Season’s Greetings

Best wishes from all the Penkhull writers.

Have a successful 2018 — and read lots of books.

 

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Winter Downs reviewed

A page-turning read from the start, this is a wonderful murder mystery set in a fascinating time. Bunch Courtney and her sister Dodo are engaging, interesting sleuths, as is Chief Inspector Wright, the enigmatic detective seconded from Scotland Yard for the duration. Jan Edwards’s characters are very real and you sense they’re full of hidden depths to be gradually revealed through the series. A satisfying mystery, puzzling and unpredictable with – like the times – an edgy sense of urgency and danger. The atmospheric setting is superb with the snow-bound Sussex Downs as central to the story as Morse’s Oxford. I love the way the author depicted a newly changed rural community with all its sense of loss and intrusion. The period detail is effortlessly done, absorbing the reader into Bunch’s world. A great treat.

— John Bainbridge on Amazon . There are several more, equally good reviews on their website.

 

 

Picking Up the Pieces: book review

Picking Up the Pieces by Misha Herwin has received an excellent review on the Chat About Books website:

 This is a lovely story of friendship which I am sure many readers will relate to. With very real characters, who I easily warmed to, I soon found myself immersed in their story, almost as if I was a fourth friend sharing their troubles with them and cheering them on as they moved on to happier times and a successful future ahead of them.

Read the full review here.

 

New Title: Winter Downs by Jan Edwards

Book launch!

We are delighted to announce the launch of  Winter Downs by Jan Edwards!

3rd June 2017

ISBN 978-0-9930008-6-7 / paperback £7.99 tbc  | ebook £2.99 tbc

The Winter Downs launch party will be held in the Tolkien Room at the City Central Library, Hanley, Stoke-on-Trent on 3rd June at 11.30 am with plenty of  1940’s styled fun – tea & cakes and of course a reading and Q&A session from Jan herself as well as some guest readings (tba).

Be there to get your signed copy of Winter Downs!

***

In the January of 1940 a small rural community on the Sussex Downs, already preparing for invasion from across the Channel, finds itself deep in the grip of a snowy landscape, with an ice-cold killer on the loose.

Bunch Courtney stumbles upon the body of Jonathan Frampton in a woodland clearing. Is this a case of suicide, or is it murder? Bunch is determined to discover the truth but can she persuade the dour Chief Inspector Wright to take her seriously?

Winter Downs is first in the Bunch Courtney Investigates series.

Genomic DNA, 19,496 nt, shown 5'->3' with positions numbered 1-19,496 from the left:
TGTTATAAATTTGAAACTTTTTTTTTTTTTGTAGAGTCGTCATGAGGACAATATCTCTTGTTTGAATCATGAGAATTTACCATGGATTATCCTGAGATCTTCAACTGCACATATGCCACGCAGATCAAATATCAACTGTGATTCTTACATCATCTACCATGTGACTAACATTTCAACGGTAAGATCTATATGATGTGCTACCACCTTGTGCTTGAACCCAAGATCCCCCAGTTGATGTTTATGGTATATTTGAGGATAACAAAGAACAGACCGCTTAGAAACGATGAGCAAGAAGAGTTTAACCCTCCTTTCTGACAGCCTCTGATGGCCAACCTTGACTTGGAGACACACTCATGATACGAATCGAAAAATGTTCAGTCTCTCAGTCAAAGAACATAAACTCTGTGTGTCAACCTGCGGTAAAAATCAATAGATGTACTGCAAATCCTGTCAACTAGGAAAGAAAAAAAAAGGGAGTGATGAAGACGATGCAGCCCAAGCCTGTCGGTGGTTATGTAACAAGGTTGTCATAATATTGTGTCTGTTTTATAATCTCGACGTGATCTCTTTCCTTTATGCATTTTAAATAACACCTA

Published in paper and e formats.

 

 

Changing History by Jem Shaw

red-pencil

I was reminded the other day of an axiom that applies to research for writing: We don’t know what we don’t know. It’s a constant problem, especially when you’re writing a period piece. We have to check constantly that we’re not building in anachronisms that will jar the reader out of the illusion.

But how deep do you go? How do you know when to stop? It’s easy to think you’ve verified a fact but, with the best will in the world, you weren’t there at the time. And the unchecked error is always there, waiting, like a rake in the grass.

Misha Herwin, my fellow Penkhull author and great friend, was kindly editing my upcoming short story collection when she questioned a reference to ballet at Sadler’s Wells in 1914. I confidently pointed out that the theatre was opened in the 17th century by Richard Sadler.

“Ah, but were they doing ballet then?”

No, they weren’t. More thorough investigation revealed that ballet didn’t come to the Wells until long after WW1.

The lesson, apart from learning an unsuspected dislike of Misha, was that we don’t know what we don’t know, and we have to deepen our research to find and fill the gaps.

And, especially, once you’ve written a story, don’t show it to anyone.

There’s more about this sad event on my blog here.

 

Six Day Eventing by Jan Edwards

The cliched image of a starving author is of a shy and tortured creature huddled in a freezing garret dressed in tattered, dusty overcoat and fingerless gloves, scribbling furiously with a tattered quill pen by guttering candle light…

Well… okay. Maybe we aren’t starving, though when you consider how advances have vanished in recent years it’s a fair bet most of us can’t afford to be without a day job; and maybe that overcoat is a favourite ancient woolly jumper; and maybe its not so much tattered as well-washed and the garret is your centrally heated back bedroom…  But the general theory is sound – isn’t it?

Writing is acknowledged to be a lonely occupation even by the most gregarious among us.  A great many of the writers of my acquaintance are shy flowers, at least when it comes to presenting their babies to the general public for inspection. It is a hard thing to proffer the words that you have sweated buckets to produce. (more…)